According to the Washington Post, in early May, the White House brought executives from major tech companies and other large corporations together to discuss AI and how American companies can cooperate to take advantage of new advances in these technologies. The White House event follows recently announced initiatives by countries like France, the U.K. and China to spur national policies governing investment in artificial intelligence, and predicts additional action from Washington, D.C. on this issue.
This Wall Street Journal article explores new AI technology that instructs a brain-implant to stimulate users’ brains to interrupt a seizure at its onset. The author posits that this innovation is part of a larger phenomenon that has big implications for how we identify and treat disease, specifically the application of artificial intelligence to consumer and clinical electronics. These issues also raise questions surrounding the scope and reach of medical licensing obligations for health care applications in the AI space.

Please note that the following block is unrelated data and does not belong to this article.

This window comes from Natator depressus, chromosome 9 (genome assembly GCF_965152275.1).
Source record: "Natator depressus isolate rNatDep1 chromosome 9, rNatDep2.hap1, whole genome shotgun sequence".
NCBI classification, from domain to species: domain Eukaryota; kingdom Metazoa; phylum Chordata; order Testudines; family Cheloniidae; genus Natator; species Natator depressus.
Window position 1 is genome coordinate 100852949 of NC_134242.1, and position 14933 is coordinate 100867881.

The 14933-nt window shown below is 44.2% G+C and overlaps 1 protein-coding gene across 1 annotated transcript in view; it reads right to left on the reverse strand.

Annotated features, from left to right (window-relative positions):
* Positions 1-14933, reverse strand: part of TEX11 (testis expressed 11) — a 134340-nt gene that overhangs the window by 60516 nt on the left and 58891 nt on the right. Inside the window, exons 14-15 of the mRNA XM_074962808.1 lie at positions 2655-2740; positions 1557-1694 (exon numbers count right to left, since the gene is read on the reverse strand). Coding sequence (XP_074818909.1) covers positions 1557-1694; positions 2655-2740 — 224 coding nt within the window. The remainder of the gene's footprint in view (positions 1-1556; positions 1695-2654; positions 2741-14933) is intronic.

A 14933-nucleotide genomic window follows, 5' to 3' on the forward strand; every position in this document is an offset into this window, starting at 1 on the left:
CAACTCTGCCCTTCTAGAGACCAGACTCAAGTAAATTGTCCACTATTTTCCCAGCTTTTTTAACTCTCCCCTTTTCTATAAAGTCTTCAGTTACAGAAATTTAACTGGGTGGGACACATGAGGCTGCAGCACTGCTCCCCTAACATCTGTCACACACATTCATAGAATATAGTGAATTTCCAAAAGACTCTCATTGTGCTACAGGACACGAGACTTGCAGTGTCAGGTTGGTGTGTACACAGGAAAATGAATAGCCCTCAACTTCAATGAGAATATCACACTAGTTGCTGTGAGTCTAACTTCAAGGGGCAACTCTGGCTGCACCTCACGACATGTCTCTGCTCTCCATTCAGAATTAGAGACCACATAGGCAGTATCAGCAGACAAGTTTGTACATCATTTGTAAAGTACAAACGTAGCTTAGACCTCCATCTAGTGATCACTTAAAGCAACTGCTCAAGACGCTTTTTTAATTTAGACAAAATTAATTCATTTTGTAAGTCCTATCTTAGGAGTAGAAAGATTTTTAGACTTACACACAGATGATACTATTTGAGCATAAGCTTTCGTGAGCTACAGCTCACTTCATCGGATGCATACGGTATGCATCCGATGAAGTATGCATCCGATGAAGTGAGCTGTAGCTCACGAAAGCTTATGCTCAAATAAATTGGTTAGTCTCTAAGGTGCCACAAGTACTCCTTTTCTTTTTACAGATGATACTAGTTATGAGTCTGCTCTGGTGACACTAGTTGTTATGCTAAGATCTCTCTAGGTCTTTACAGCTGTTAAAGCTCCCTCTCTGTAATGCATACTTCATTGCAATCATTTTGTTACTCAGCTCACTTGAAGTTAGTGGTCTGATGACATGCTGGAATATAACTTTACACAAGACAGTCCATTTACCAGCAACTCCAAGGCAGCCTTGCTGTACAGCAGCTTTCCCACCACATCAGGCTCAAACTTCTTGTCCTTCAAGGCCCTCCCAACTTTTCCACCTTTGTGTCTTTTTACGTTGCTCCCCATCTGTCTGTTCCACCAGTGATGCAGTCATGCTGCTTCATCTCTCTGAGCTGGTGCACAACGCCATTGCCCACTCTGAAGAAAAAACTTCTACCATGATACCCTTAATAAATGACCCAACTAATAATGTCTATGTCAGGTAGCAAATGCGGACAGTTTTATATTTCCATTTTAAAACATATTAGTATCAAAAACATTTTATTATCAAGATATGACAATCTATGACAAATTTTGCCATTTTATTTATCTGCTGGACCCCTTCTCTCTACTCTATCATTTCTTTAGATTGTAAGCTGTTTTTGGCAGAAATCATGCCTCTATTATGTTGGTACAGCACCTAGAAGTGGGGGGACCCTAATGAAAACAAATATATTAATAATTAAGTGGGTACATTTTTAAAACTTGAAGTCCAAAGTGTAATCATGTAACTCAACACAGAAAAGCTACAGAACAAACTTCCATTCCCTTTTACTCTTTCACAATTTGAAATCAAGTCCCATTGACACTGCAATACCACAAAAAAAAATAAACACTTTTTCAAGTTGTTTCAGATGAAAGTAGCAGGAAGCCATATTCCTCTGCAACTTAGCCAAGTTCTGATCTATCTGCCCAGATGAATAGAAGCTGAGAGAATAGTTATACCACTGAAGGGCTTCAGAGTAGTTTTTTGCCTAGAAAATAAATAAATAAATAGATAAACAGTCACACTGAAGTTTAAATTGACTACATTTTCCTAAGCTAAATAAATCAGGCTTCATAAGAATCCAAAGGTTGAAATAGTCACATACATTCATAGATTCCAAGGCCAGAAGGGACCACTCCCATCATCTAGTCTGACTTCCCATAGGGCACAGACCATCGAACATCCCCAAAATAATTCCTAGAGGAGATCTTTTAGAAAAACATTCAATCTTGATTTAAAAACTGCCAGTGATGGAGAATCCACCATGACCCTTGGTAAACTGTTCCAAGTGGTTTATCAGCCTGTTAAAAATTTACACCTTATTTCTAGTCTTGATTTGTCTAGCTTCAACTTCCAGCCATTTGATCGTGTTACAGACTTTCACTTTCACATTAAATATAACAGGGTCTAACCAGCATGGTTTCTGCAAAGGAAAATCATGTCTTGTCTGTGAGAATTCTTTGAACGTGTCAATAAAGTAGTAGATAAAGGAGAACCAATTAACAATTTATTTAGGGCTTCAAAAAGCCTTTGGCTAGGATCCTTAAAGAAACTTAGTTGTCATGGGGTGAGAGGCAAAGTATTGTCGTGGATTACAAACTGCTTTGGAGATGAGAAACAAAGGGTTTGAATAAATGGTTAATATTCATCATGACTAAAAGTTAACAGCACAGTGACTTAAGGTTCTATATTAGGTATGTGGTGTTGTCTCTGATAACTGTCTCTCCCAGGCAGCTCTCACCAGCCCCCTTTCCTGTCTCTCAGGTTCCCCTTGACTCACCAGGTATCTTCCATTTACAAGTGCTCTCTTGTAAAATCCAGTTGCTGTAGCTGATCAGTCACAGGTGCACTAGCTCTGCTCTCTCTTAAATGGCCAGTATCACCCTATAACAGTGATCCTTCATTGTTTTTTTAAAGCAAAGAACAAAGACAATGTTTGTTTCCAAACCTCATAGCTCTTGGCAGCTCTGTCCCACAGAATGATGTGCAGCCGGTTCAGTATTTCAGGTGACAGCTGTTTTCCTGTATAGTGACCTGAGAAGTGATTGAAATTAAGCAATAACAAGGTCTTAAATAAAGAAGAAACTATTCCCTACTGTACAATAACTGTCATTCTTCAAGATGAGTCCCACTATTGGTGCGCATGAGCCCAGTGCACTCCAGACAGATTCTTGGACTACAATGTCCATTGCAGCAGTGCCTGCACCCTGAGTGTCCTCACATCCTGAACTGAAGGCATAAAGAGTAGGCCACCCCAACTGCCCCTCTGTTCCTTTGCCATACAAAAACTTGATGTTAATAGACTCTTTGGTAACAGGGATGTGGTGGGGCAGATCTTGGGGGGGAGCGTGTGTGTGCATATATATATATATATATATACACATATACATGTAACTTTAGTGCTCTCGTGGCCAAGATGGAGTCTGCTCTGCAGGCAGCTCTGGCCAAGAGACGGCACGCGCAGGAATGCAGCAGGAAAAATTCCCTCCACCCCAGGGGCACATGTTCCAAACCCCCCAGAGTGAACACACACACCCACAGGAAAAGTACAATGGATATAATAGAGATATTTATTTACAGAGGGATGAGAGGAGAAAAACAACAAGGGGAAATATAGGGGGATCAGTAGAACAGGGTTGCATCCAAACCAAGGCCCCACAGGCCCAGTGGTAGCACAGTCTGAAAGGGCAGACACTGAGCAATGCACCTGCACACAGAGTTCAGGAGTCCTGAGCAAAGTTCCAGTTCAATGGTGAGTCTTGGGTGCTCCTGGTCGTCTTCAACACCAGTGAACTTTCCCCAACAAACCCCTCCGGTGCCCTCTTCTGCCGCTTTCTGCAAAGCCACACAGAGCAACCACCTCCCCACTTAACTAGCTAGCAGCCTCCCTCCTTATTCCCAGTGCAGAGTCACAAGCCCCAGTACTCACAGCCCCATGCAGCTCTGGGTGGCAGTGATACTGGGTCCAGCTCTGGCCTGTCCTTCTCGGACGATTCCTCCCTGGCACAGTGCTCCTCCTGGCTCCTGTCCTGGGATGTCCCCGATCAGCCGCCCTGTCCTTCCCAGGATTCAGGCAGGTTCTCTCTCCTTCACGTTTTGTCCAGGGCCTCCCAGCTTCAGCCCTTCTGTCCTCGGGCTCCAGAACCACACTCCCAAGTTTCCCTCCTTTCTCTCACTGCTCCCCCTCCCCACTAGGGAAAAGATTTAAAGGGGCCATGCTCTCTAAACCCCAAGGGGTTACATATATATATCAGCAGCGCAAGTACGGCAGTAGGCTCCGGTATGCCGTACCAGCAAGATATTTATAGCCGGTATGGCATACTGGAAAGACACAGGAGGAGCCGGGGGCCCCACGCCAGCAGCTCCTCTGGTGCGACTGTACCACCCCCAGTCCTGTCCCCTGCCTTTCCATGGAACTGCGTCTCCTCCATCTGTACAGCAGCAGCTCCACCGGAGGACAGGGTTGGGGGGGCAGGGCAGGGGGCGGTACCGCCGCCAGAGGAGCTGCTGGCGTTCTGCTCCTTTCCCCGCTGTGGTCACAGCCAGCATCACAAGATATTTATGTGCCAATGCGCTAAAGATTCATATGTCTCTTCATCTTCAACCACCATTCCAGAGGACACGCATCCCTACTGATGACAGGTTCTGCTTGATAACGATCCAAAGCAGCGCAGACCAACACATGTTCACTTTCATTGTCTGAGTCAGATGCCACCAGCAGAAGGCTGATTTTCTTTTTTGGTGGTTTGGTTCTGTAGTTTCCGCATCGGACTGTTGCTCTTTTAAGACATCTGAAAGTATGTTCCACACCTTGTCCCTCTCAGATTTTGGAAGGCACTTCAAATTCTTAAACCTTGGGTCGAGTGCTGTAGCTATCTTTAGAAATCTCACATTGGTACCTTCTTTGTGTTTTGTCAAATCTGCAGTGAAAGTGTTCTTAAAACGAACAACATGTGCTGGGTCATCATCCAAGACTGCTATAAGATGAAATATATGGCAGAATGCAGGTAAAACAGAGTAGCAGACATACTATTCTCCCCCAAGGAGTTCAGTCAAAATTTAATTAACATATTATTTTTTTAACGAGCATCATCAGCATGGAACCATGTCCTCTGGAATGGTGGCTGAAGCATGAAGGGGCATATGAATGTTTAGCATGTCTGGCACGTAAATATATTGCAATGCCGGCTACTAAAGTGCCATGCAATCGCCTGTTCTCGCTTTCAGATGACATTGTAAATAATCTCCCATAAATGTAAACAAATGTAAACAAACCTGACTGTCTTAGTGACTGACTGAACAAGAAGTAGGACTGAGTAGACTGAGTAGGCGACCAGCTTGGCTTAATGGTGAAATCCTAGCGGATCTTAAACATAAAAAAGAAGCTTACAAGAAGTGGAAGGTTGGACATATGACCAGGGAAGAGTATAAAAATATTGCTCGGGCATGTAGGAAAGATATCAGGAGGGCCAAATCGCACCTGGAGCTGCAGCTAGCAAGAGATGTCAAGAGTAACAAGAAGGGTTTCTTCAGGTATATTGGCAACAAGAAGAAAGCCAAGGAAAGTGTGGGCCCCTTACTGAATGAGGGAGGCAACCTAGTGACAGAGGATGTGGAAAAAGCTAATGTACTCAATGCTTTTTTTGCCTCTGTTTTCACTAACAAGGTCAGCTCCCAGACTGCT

In China, the China Construction Bank has opened the first fully automated, human-free bank branch, using robots in place of human employees, according to the Guardian. The article points to this new bank branch as part of broader trend to use of AI-powered robots in professions such as security and manufacturing, which raises questions about workforce impact and the potential efficiency gains of robotics in consumer-facing services.
This Wall Street Journal podcast explores government and business use of AI, and the risks of automation bias in use of these technologies. The podcast interviews several researchers who discuss the need for ethical principles. In one example, the podcast hosts look into the potential risks of predictive policing technologies to skew law enforcement in biased ways towards certain demographics.